Archive for April, 2008
April 16, 2008 | posted by gluecon
Brian Oberkirch is one of my favorite bloggers. This morning Brian decided to take on identity and “glue” in a blog post. Brian writes of gluing things together via identity in a personal sense, but its got me thinking about Glue in an enterprise sense.
First, some quotes:
“Forgive me for thinking there isn’t a whole lot of life in lifestreams. Dumb rivers of updates are a stop gap, surely better than what we had before (no centralized method for keeping watch) but not a durable solution for user or service value. These dim aggregations cloak beautiful seams. “
“What’s interesting about our current round of science projects is the glue that holds them together.
Or, rather, what you could do if you started to really think about the various forms of data glue you could give your users. Post It Notes use weak adhesive to make your information surface mobile and the medium more plastic. Let’s not get hung up on form factors, but intstead look to the deeper needs this rash of feature copying is trying to meet. “
“By fixating on one or two specific types of data views (status messages, ‘life’ streams) we miss the larger point. Adam Greenfield isn’t wrong when he notes that our current social software offerings are weak simulacra of the rich interplay we enjoy in our ‘real’ lives. We aren’t going to give people richer experiences by mimicking a narrow range of interface ideas. “
The “grand problem” of Glue (in the enterprise sense) is that as “the web as platform,” “cloud computing,” and “everything as a service” move into the enterprise (a move that is starting, but will obviously take *years*), the “architects” that have to deal with that (and I mean architect to include marketers as well as IT folk) are going to struggle mightily with how it is they simplify, manage and reuse all of the stove-piped stuff that lives in different web applications.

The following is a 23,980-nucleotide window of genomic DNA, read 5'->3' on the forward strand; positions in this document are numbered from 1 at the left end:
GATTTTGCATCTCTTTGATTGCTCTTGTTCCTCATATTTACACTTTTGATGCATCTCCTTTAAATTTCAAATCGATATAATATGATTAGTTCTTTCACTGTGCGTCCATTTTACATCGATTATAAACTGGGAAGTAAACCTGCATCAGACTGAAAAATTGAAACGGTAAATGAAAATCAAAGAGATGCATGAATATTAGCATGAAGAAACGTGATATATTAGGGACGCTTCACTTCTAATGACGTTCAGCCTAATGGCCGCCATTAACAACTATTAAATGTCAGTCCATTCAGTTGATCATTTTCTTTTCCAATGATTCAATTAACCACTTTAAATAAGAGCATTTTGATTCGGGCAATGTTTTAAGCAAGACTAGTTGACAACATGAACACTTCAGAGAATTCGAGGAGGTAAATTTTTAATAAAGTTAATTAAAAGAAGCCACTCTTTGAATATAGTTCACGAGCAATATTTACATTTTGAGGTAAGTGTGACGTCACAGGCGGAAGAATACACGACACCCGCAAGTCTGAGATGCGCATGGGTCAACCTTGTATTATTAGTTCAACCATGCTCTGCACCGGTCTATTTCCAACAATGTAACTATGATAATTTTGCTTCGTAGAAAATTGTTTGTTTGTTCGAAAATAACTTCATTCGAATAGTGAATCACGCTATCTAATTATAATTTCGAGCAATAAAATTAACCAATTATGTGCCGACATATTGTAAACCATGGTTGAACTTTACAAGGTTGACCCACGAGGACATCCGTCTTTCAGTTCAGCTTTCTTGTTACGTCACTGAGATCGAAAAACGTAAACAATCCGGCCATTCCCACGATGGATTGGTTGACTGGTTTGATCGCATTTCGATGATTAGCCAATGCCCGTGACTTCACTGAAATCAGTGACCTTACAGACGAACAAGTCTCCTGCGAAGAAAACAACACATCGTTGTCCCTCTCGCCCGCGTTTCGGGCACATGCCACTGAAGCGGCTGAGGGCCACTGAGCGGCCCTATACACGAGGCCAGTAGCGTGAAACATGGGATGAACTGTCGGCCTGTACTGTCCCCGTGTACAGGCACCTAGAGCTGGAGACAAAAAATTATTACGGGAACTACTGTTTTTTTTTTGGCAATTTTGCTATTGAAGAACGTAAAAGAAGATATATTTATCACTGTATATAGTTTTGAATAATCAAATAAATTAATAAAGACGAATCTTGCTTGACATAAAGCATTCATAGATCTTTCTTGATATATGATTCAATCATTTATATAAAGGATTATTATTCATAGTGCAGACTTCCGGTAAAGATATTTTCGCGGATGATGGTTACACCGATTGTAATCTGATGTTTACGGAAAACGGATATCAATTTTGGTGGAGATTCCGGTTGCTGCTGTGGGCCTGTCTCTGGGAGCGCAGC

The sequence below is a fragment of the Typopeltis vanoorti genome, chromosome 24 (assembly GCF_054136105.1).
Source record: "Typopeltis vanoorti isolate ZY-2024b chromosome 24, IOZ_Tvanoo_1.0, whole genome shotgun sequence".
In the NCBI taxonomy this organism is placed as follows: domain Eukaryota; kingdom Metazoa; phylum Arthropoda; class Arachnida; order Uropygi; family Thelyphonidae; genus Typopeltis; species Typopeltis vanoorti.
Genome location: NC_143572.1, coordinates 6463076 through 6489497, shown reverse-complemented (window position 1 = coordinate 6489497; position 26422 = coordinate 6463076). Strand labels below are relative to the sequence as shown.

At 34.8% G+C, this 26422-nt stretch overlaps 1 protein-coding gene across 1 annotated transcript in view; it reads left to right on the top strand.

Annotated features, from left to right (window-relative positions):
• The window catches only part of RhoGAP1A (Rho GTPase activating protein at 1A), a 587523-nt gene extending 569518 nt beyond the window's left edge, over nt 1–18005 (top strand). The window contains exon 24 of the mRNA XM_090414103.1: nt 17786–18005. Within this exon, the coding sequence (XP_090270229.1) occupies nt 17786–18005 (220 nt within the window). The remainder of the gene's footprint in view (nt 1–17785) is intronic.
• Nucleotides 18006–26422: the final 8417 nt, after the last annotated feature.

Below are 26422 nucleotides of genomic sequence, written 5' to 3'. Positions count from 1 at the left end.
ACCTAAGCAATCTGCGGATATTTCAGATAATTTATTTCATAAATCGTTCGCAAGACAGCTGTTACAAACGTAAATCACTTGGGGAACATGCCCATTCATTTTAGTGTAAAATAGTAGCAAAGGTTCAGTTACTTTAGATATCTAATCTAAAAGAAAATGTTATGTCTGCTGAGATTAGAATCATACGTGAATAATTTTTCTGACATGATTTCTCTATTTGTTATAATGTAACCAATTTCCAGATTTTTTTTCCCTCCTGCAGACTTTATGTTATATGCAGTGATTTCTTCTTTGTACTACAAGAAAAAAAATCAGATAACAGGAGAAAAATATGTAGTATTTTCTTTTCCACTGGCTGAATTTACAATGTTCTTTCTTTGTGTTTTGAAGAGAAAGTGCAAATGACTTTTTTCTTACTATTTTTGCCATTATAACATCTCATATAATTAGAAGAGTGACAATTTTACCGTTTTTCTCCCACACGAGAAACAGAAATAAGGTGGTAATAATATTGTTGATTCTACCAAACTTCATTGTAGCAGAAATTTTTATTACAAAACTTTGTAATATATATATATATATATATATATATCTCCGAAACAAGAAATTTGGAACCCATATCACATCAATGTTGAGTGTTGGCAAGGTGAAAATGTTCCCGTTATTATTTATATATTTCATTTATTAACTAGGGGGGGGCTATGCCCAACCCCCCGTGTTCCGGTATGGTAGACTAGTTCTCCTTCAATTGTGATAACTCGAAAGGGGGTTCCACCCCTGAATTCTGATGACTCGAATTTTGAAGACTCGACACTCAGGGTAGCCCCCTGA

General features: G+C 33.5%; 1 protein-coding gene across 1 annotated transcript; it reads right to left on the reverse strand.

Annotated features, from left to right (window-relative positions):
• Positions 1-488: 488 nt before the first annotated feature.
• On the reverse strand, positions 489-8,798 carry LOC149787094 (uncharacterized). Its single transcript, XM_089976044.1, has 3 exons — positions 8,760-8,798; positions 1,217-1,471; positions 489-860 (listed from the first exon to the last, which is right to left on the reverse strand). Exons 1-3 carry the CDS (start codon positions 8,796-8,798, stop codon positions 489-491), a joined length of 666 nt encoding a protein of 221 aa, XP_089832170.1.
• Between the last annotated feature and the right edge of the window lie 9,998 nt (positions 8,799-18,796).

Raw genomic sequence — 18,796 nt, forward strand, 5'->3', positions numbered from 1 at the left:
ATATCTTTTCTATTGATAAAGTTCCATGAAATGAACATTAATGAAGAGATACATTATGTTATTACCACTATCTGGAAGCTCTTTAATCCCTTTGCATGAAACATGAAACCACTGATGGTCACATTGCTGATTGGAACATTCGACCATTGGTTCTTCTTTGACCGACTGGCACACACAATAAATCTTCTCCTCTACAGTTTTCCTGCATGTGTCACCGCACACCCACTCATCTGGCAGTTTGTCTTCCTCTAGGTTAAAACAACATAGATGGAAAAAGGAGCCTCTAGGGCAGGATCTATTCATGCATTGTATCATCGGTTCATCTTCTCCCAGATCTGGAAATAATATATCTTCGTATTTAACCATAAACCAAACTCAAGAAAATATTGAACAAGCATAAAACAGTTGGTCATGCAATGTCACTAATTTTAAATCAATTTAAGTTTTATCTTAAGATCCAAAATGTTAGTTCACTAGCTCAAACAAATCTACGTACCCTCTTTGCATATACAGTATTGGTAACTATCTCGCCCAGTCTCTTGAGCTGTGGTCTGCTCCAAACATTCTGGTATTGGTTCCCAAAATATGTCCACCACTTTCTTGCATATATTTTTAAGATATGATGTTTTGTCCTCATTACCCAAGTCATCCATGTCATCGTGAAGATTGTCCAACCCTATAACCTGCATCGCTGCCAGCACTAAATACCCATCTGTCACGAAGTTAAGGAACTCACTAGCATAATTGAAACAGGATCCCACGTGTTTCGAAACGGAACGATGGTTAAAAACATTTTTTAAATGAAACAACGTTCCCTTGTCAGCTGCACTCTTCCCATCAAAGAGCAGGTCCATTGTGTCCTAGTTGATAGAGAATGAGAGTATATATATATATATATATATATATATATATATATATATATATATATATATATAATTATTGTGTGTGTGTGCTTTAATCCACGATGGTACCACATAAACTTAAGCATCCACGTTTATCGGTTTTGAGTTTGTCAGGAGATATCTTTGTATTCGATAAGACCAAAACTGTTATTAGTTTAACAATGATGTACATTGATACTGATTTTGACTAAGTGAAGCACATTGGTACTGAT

The “seams” are the problem and the opportunity.
The “information surface” will no longer be living in large enterprise software suites.
The “end result” will resemble the weak and tenuous ties of real life networks more than the strong-armed structures of current IT architectures.
Glue, the conversation and conference, will be about those elements. I can’t wait.
April 11, 2008 | posted by gluecon
There’s an interesting article out today detailing how two Gartner analysts believe that windows is “collapsing” – both under the weight of its own legacy code, but also (and more importantly) because people are increasingly using “OS-agnostic applications.” One account of the Gartner presentation says that the analysts believe that all OS applications have moved on to the web by 2011.
We, of course, wouldn’t argue the point. The truth is that the browser is the new desktop, and the web is the new PC (heck, that’s not even new – that’s been true for years). The problem now is that existing vendors like Microsoft will have to adjust to what that radical change means. But even more so, new opportunities arrive in how it is that we can begin to integrate all of these “OS-agnostic applications.” And, by the way, having Google host all of those OS apps is *not* the answer.
The collapse of “windows” leads to a lot of broken stuff that we have to glue back together.
April 4, 2008 | posted by gluecon
Dana Gardner has an interesting post about how “web oriented architecture” may be closing the window on the opportunity that is “service oriented architecture.” In it, he hints at the idea that SOA is an extension of the EAI (enterprise application integration) of the late 90s, while WOA is the new and fertile ground in enterprise IT architecture.
Obviously, over here at Glue, we agree. In fact, one of the ideas behind Glue is that WOA is not only “eclipsing” other architectures, but that the big problem of EAI is happening all over again. EAI basically tried to “glue” together applications behind a firewall on a corporate network (and gave rise to a great many of the “suites” – like identity management suites – that we see today).
As WOA creeps into the enterprise, the integration (read: gluing together) of those apps becomes a ginormous problem once again. And that is one huge Glue thread.